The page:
Burning plastic is bad news
Another pernicious class of synthetic chemical found widely in construction products is flame retardants. Flame retardants are used in flammable materials such as insulation foam, and are also ubiquitous in furniture, thanks to particularly stringent UK requirements.
Yet as Richard Hull from the University of Central Lancashire warned, flame retardants may not make people any safer in a fire. While they slow the spread of flame, they can actually increase the amount and toxicity of smoke, meaning that people may be rendered unconscious – and even suffer fatal asphyxiation – even though the fire is less ferocious than otherwise might have been.
One test by the University of Central Lancashire of the impact of burning identical sofas treated with a range of fire retardant chemicals, found that after 15 or so minutes, some of the treated furniture had given off enough toxic smoke to incapacitate someone breathing it, while the untreated sofa had not.
International comparisons show that the rate of fire deaths in the UK is indeed low – but it is equally low in other countries (for example, the Netherlands, Italy) where flame retardants are not required on anything like the same scale.
Having fire-retardant impregnated materials in our buildings creates potential toxic hazards in three ways, Richard Hull warned.
- Fire retardants – many of which which are toxic in their own right, even when not burned – may seep out of the impregnated material in day to day use.
- Toxic fire retardants and their breakdown products may be given off by treated materials during a fire.
- Fire retardants change the chemistry of smoke, for example increasing the concentration of deadly neurotoxins hydrogen cyanide and carbon monoxide, both of which can incapacitate or kill when they are inhaled.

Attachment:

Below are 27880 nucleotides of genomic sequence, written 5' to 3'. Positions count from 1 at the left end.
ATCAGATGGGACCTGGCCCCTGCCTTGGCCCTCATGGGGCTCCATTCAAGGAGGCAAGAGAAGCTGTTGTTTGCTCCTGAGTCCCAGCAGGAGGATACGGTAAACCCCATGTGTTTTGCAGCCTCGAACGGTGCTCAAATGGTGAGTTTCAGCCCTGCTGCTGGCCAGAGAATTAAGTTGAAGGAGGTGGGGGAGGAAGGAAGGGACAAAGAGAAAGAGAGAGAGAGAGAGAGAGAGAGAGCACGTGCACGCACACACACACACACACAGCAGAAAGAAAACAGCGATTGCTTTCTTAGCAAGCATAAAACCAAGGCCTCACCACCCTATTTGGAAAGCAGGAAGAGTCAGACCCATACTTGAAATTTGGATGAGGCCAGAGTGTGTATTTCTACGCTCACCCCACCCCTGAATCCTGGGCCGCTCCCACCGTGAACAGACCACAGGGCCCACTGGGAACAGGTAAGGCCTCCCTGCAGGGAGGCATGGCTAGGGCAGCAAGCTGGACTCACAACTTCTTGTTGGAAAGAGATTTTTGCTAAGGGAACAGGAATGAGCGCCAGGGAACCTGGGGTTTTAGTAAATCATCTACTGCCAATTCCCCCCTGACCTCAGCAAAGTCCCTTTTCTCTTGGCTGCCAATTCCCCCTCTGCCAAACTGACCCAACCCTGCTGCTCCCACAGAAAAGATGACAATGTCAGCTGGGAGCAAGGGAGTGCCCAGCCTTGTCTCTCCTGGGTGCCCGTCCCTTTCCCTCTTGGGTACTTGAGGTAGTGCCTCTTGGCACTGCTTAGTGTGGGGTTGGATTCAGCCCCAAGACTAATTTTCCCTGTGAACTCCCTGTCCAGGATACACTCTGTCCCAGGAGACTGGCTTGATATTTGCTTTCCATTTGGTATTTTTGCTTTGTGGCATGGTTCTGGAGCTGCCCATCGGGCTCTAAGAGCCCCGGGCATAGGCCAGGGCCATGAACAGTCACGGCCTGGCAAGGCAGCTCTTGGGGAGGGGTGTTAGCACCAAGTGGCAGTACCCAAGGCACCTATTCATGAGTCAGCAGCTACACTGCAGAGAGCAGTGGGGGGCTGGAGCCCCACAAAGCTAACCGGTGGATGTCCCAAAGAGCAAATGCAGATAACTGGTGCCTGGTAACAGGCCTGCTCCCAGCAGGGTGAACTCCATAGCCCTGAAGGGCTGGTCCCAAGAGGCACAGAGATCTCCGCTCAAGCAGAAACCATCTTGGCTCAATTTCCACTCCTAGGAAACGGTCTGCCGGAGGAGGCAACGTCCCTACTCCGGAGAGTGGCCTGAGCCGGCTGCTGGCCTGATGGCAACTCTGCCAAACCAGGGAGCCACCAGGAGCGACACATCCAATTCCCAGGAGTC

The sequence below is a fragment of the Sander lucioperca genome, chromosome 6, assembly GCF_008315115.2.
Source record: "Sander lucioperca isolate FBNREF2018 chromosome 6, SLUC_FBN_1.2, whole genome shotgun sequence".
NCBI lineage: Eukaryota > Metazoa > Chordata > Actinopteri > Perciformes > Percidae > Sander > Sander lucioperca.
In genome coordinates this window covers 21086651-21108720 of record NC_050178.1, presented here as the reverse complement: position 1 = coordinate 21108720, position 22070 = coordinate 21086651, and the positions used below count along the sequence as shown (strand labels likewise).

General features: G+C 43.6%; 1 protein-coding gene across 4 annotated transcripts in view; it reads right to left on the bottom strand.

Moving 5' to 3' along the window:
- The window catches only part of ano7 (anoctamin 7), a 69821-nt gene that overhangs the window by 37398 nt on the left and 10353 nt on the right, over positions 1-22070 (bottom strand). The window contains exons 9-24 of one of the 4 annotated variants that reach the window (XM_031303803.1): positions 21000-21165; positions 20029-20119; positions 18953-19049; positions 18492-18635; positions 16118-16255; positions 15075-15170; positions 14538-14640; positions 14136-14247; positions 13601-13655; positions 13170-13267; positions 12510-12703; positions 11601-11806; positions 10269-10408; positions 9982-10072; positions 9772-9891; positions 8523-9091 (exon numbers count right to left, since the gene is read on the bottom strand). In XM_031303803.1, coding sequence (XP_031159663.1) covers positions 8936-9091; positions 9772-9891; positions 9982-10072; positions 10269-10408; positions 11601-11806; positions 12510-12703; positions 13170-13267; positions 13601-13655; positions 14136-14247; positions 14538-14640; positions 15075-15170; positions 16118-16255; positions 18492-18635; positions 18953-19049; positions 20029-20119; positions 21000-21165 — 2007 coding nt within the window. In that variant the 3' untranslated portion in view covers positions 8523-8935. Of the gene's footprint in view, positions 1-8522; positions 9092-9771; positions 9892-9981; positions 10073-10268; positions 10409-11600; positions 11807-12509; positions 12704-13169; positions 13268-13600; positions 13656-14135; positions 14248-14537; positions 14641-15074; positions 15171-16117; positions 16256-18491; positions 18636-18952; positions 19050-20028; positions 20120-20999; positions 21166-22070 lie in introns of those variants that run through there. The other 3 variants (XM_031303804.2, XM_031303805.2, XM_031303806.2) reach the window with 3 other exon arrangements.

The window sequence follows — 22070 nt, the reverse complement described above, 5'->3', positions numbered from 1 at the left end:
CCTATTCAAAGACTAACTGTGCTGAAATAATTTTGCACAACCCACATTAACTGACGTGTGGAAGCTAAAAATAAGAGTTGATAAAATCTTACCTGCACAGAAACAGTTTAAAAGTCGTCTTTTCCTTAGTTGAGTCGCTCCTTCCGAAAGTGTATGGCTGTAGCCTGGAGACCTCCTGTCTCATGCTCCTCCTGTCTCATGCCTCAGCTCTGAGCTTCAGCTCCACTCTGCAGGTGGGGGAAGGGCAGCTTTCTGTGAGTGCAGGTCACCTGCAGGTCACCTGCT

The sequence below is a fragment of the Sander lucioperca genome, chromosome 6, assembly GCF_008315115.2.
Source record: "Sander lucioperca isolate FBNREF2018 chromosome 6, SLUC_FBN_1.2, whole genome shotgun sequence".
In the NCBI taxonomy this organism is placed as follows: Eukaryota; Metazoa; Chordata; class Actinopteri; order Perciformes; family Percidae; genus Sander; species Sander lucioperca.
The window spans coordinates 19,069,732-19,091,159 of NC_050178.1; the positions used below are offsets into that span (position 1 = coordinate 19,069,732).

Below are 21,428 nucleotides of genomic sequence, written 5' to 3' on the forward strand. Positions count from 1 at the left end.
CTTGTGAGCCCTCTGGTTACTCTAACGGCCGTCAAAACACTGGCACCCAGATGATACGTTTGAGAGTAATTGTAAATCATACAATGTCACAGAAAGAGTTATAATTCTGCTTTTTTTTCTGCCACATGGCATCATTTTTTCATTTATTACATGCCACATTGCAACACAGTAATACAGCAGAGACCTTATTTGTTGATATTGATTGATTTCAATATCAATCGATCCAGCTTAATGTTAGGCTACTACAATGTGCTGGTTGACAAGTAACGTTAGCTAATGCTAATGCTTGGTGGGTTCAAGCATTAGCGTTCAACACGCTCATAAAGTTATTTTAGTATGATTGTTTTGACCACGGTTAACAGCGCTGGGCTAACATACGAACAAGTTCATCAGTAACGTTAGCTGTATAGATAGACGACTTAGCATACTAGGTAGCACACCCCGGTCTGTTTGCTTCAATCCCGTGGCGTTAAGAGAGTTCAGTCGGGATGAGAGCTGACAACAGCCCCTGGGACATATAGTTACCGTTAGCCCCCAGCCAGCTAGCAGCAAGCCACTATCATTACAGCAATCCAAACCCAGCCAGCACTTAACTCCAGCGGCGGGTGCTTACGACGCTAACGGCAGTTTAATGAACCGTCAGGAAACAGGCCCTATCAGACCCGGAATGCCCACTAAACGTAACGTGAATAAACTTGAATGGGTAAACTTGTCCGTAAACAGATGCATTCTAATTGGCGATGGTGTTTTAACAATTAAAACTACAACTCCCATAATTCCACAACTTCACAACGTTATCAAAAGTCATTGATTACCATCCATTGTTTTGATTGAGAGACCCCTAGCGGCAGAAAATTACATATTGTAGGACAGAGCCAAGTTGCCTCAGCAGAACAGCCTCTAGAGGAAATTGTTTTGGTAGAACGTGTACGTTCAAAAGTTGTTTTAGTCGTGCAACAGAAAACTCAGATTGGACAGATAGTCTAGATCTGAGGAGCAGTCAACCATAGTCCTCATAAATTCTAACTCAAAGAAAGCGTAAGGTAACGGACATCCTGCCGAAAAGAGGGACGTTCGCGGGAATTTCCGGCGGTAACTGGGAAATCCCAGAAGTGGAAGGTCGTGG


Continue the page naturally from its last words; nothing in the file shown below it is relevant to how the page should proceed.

Richard Hull explained that the fire regulations in the UK are built not around the safety of people inside – or fighting fire in – a burning building. They simply focus on keeping the structure standing for what is deemed long enough to permit escape. “Smoke toxicity is the biggest cause of death and injury in fires – and yet it is unregulated,” he said.
“I used to think fire retardants would stop fires and save lives. But the best intentions have not always led to the best results.” Richard Hull added.
Fire retardants were introduced after the 1960s saw the growth of plastic materials in homes, with a rise in fires and fire deaths as a result. But not all synthetic materials are equally flammable, he explained. “Fire retardants are added to allow cheaper plastics to be used in high risk situations.”
When synthetic building materials and contents, including any fire retardants they contain, are destroyed in a fire, they create a mess of toxic products of combustion. This is a particular issue for firefighters, who are repeatedly exposed to these chemical cocktails. The surroundings, the soil and watercourses are also at risk, and this means that people in the vicinity may also be exposed.
Work by Richard Hull’s colleague Anna Stec has revealed the stark cost to firefighting crews. The work was carried out on behalf of the Fire Brigades Union. Her research found that cancer rates among firefighters in their 30s are around four times higher than in the general population of the same age. Firefighters who had noticed soot in their nose or throat, or who remained for longer in PPE after an incident without changing and showering, were at highest risk.
Use timber with care
As many speakers showed us, timber is excellent for environmental sustainability and for human wellbeing. But it does burn.
Richard Hull was clear that the highly flammable synthetic materials such as the polythene used in the cladding on the Grenfell Tower, are generally far more dangerous in a fire than timber: “Timber is much safer than thermoplastics like polythene, polypropylene and polyurethanes, because timber has the ability to char,” he said. While char is still combustible, it burns much less readily, so does offer protection.